— Zac Chase (@MrChase) January 7, 2016
When I asked my father if I could get a hamster, his response was that he needed to “cogitate” about it. He did not need to thinking about or even contemplate it. He needed to cogitate.
This was the first time that I realized my father’s type of logic was different than most other folks. Although the answer was eventually “yes” to the hamster, the process that he went through for this and every other decision held a gravity that I could see readily in his eyes. The wheels were always turning, always looking for a deeper understanding or a new set of data that he had not considered previously. Whether it was about hamsters in the household or research that he wanted to do as an electrophysiologist, he threw himself into those decisions and they became “the right decisions” in the process.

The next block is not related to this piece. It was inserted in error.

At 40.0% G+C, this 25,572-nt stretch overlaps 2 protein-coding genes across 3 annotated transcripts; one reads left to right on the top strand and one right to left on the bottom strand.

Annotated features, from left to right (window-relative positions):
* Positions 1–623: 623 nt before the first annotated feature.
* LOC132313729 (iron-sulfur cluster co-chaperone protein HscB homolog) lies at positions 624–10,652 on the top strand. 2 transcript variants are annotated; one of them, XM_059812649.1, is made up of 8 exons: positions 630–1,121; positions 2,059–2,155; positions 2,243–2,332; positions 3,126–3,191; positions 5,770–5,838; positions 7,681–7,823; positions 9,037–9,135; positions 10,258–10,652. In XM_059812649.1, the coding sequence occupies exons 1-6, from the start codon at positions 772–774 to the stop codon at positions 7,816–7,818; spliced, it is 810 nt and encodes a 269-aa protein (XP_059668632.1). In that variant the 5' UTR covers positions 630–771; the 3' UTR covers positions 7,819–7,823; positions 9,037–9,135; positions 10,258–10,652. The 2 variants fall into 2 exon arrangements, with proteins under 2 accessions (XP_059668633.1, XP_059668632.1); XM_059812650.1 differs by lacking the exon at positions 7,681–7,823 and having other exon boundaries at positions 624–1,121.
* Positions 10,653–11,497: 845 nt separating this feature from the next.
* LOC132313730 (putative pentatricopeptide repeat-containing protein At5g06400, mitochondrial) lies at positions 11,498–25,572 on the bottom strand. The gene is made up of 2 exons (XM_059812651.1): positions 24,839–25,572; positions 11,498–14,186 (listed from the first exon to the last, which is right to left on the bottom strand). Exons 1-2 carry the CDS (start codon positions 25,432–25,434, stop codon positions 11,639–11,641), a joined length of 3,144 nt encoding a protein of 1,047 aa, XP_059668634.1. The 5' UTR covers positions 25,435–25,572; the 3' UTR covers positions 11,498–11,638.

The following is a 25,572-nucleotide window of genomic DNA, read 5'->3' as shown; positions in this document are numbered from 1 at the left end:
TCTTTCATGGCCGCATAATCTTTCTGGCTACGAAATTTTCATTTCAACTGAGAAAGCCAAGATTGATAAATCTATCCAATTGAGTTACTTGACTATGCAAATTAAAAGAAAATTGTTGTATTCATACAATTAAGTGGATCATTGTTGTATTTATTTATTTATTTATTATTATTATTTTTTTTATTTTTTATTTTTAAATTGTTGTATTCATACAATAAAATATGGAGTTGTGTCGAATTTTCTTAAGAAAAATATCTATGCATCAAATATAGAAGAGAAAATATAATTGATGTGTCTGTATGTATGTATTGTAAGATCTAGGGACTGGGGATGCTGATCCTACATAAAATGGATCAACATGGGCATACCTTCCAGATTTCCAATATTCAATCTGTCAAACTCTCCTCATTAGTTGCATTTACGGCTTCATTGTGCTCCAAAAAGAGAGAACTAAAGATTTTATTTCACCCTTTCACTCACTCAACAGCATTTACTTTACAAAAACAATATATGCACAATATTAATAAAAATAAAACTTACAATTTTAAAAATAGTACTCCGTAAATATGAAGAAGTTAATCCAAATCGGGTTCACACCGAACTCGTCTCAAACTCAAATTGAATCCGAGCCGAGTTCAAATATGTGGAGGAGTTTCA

My father’s logic is within me. I too try to separate the emotion of the moment from the decisions worth making. I too try and see a third option when there is a seeming dichotomy. I too look for root cause in the face of anecdotal data.
Or, at least I wish I did.
I am so less sure of my decisions than he ever was. I am too swayed by a good story or by the situation right in front of me that I can’t quite see what comes next. I do not plan the way that he can, years in advance. Logic is a hobby of mine, but for him it is a full time job. But, that means he must put in the hours every day, while I can put it away for a while and do something else.
I can live in the frenetic emotions of my kids and get caught up in their worlds. I can lean upon others to solve problems when I can’t quite reach the perspective necessary. I can intuit what comes next, and adapt to meet the needs of whatever is thrown at me.
I do not cogitate nearly as much as my father does. But I always see it as an option, and when I need it, I make it mine.